In this lesson we will start you on a journey of self-reflection, examining the concept of cultural competence and the role it plays in hiring and integrating IEHPs. We’ll also introduce you to some IEHPs who have agreed to go through a similar self-reflective process, sharing some personal insights about their own cultures.
Starting the Journey
(To read along click here.)
When healthcare organizations hire and integrate internationally educated health professionals, they start a journey towards cultural competence: developing a work environment where all members of the team understand, communicate, and interact effectively with each other across cultures.
Because of its benefits, this is a journey worth taking—one that develops over time with guidance, experience, and self-knowledge.
Researchers Cindy Brach and Irene Fraser (click here) have found that cultural competence is more than just a good idea in the service of respectful diversity—it actually relates to equitable access to health care. They outline the following progression:
Reality of diverse populations—This reality is the catalyst to learn.
Acquisition of cultural competence techniques—In order to relate effectively to people with different cultural backgrounds, cultural competence is necessary.
Implementation of techniques—Cultural competence improves communication; there is a difference in the way that patients and clinicians relate.
Patients receive appropriate services—Sometimes care can be refused if it is offered in a culturally-insensitive way. (See here, for example.) Cultural competence can help healthcare professionals address concerns and clear away misperceptions as they present care options.
Improved outcomes—Appropriate services lead to improved outcomes.
Reduction in health disparities—When every patient from every cultural background can receive appropriate health care, health disparities are reduced, and feeling of patient wellbeing is increased.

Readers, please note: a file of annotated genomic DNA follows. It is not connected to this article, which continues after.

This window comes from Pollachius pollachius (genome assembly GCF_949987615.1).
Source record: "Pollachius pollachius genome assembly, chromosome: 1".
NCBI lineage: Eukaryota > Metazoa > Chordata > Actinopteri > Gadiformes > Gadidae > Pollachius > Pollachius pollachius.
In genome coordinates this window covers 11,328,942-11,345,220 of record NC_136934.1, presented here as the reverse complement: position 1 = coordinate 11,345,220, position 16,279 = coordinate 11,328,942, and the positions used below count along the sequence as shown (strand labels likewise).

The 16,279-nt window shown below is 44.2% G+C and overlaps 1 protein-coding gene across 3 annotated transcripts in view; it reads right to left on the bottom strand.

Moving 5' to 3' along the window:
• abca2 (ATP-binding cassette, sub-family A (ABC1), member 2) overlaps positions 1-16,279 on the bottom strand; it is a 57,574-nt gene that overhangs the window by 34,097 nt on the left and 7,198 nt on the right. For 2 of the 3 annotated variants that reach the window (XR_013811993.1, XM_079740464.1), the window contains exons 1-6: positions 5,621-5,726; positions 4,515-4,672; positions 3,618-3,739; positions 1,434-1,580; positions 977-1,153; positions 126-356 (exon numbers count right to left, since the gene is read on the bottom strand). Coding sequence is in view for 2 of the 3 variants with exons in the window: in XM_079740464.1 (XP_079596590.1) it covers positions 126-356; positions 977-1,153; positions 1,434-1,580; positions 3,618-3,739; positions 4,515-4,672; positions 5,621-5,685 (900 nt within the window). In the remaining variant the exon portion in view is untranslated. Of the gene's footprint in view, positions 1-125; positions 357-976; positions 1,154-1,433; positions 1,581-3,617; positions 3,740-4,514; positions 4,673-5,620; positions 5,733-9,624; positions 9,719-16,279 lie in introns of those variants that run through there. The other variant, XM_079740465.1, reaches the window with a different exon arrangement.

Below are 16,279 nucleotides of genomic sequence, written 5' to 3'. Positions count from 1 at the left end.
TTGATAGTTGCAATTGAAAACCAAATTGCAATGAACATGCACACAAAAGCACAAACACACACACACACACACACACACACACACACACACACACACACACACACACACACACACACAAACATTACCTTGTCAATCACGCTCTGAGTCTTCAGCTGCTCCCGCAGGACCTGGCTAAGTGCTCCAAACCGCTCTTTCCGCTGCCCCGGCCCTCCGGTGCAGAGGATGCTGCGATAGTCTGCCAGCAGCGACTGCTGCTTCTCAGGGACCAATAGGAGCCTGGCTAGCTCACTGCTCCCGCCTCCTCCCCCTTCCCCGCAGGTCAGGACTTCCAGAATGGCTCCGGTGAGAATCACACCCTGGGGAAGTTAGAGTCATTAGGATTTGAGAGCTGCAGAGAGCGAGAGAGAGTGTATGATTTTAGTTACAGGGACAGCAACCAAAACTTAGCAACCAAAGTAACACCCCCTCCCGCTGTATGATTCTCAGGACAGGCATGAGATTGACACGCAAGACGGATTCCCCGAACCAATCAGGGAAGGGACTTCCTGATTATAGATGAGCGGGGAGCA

In the next video we will consider the key attributes of cultural competence.
(To read along click here.)
Studies show that people who excel at cultural competence possess four key attributes:
- An ability to adapt quickly to new situations or people, managing their attitudes towards other cultures with respect, and understanding the culture within themselves.
- An interest in becoming knowledgeable about other countries strategically, taking charge of their own learning plan and finding reliable sources of information.
- An open attitude towards intercultural communication and developing new relationships with people of other cultures. Reflecting. Seeking feedback. And knowing how to cope with cultural surprises that may come up—unexpected behaviour caused by a different viewpoint.
- Expertise in strategizing. Knowing exactly why becoming culturally competent benefits them personally and professionally, and focusing on achieving their goal in an organized, systematic fashion.
In their book about cross-cultural diversity, Lionel Laroche and Caroline Yang make an excellent point about this process of becoming culturally competent: “Being aware of the stages we go through in order to develop cultural competence helps us to be patient with ourselves and others.”1
1Lionel Laroche and Caroline Yang. Danger and Opportunity: Bridging Cultural Diversity for Competitive Advantage: Routledge; New York: 2014. p.261.
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